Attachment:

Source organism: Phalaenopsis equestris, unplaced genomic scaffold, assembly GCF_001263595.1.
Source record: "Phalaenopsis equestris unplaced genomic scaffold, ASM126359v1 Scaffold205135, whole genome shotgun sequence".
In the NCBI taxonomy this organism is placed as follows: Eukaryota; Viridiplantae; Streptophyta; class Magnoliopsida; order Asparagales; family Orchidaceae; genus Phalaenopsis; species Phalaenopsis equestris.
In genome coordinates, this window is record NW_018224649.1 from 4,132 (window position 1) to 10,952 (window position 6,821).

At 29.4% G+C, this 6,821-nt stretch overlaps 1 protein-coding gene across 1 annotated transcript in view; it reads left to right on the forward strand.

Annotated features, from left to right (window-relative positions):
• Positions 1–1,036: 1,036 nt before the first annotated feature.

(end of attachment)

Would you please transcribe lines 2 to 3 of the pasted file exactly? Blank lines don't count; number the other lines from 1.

Source record: "Phalaenopsis equestris unplaced genomic scaffold, ASM126359v1 Scaffold205135, whole genome shotgun sequence".
In the NCBI taxonomy this organism is placed as follows: Eukaryota; Viridiplantae; Streptophyta; class Magnoliopsida; order Asparagales; family Orchidaceae; genus Phalaenopsis; species Phalaenopsis equestris.